WHO says 70 die from illness in Congo, denies Ebola link
KINSHASA/DAKAR (Reuters) - At least 70 people have died in northern Democratic Republic of Congo from an outbreak of hemorrhagic gastroenteritis, the World Health Organization said on Thursday, denying that the illness was Ebola.
A WHO report dated Thursday and seen by Reuters said that 592 people had contracted the disease, of whom 70 died. Five health care workers, including one doctor, are among the dead.
"This is not Ebola," a WHO spokesman said in an email to Reuters on Thursday.
A local priest who asked not to be named said that the illness had affected several villages and estimated that the death toll was over 100 people.
Kinshasa sent its health minister, Felix Kabange Numbi, and a team of experts on Wednesday to the region after reports of several deaths.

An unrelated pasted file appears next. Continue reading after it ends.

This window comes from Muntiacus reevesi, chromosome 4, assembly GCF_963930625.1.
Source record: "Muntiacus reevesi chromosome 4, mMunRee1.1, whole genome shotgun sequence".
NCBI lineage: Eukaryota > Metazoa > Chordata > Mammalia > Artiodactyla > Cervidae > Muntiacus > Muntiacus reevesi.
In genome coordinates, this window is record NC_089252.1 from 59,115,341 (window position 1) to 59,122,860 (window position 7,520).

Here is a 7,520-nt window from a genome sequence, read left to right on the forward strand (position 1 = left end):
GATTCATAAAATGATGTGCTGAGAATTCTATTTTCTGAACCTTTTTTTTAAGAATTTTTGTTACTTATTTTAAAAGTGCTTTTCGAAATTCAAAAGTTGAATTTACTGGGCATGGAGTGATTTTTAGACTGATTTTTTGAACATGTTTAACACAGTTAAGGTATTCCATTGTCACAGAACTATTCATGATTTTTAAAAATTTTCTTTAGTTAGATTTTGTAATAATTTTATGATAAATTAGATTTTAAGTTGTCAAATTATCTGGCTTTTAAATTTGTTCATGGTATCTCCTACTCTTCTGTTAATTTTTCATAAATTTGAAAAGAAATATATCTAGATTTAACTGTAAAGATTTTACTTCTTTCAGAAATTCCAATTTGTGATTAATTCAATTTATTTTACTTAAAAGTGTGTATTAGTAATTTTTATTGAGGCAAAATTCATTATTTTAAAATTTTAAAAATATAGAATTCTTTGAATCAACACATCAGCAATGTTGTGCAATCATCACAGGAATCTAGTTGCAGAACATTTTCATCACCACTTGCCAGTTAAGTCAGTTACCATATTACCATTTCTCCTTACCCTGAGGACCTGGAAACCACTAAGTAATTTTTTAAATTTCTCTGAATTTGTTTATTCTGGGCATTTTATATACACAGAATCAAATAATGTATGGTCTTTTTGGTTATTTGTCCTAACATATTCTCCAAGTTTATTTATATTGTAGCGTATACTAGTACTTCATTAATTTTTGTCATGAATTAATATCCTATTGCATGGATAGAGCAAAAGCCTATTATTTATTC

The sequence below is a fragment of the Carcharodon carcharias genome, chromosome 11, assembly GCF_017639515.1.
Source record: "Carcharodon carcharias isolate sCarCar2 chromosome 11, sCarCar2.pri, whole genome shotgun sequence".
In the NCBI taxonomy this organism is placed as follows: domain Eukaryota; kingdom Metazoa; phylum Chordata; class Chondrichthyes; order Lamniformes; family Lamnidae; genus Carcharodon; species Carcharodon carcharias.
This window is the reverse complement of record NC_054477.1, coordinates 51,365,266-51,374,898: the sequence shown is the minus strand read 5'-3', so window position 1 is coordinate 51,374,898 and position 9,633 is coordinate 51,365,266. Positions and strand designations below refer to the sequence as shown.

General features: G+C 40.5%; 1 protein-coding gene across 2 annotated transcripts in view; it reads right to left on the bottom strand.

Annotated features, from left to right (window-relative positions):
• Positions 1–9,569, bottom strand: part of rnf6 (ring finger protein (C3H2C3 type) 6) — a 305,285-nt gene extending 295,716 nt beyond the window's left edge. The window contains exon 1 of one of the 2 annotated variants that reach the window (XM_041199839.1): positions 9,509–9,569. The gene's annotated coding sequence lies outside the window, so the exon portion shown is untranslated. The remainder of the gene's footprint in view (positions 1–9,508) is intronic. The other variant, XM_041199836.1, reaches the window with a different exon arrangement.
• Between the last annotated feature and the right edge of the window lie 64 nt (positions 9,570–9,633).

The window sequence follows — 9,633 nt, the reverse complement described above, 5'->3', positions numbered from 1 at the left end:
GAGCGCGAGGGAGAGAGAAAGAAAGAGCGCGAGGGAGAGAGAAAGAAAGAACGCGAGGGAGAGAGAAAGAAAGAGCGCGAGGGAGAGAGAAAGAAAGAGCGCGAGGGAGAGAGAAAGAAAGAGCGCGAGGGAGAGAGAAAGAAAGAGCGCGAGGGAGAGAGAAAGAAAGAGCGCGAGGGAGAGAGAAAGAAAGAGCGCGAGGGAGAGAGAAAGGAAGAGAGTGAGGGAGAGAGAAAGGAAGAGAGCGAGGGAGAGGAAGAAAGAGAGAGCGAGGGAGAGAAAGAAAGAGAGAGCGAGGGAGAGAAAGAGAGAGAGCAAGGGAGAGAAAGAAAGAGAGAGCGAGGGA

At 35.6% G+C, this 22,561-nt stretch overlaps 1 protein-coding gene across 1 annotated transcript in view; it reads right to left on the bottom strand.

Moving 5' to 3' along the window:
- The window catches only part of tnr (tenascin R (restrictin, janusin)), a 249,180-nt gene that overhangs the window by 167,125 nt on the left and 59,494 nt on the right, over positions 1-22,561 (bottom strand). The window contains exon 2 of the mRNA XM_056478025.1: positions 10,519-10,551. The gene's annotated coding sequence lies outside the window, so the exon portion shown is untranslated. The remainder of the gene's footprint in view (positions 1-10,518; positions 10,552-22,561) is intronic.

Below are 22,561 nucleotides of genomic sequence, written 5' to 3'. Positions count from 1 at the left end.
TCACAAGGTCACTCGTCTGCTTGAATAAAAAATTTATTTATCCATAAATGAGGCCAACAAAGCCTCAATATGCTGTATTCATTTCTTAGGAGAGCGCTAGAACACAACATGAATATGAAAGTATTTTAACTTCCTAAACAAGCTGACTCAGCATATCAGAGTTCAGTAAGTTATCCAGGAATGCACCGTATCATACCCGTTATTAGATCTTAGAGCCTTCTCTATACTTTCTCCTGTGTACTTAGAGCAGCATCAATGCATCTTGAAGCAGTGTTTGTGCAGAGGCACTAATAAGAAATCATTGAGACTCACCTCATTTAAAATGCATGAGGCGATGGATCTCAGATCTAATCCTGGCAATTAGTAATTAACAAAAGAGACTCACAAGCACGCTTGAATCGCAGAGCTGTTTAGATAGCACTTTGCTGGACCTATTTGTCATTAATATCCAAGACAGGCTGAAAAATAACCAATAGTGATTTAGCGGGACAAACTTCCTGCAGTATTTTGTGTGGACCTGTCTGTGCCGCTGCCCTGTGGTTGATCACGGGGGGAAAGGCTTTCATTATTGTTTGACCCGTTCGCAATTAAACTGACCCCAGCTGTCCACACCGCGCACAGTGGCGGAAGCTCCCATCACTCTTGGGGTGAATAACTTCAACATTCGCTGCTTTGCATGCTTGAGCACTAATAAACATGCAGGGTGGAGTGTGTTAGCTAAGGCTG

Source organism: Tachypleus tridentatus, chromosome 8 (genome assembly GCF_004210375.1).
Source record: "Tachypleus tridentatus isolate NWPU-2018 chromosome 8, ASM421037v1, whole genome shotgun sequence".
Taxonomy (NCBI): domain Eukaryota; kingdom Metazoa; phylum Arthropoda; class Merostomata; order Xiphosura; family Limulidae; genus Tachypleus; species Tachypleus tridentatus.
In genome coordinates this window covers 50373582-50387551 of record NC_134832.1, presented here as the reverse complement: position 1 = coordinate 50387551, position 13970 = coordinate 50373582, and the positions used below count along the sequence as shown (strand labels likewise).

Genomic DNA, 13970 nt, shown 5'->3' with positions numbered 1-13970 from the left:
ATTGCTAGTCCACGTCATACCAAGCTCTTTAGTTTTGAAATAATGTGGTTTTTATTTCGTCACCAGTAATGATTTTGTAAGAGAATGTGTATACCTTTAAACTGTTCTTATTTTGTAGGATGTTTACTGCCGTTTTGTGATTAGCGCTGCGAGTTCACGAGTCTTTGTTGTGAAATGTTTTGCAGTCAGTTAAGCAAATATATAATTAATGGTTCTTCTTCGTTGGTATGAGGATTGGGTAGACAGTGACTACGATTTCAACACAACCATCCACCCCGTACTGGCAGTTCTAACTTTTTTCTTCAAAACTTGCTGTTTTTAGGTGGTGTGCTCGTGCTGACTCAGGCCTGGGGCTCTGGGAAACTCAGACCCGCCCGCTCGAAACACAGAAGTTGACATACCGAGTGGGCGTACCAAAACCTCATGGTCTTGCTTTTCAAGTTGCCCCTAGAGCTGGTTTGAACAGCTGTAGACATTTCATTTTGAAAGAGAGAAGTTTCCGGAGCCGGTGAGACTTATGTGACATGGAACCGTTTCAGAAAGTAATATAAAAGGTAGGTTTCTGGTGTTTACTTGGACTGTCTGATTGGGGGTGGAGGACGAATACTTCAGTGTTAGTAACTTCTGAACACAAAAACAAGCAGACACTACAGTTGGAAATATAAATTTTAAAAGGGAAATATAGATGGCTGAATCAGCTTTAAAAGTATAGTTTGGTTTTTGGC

The outbreak began in the remote jungle province of Equateur where the first case of Ebola was reported in 1976, prompting speculation that it was the same illness that has killed more than 1,350 people in an outbreak now raging in West Africa.
Symptoms of the two diseases are similar; they include vomiting, diarrhoea and internal bleeding. But the fatality rate for this outbreak of haemorrhagic gastroenteritis is much lower than the West Africa Ebola outbreak, at around 12 percent versus close to 60 percent.
The WHO, which sent representatives to the area on Wednesday together with the Congolese team of experts, said four samples would be flown from the town of Boende on Friday to the capital Kinshasa for further testing.
Medical charity MSF said it had also sent a team to Equateur province to assess the situation. MSF said it was too early to confirm what the disease was.
(Reporting by Bienvenu Bakumanya and Emma Farge; Editing by Daniel Flynn/Mark Heinrich)
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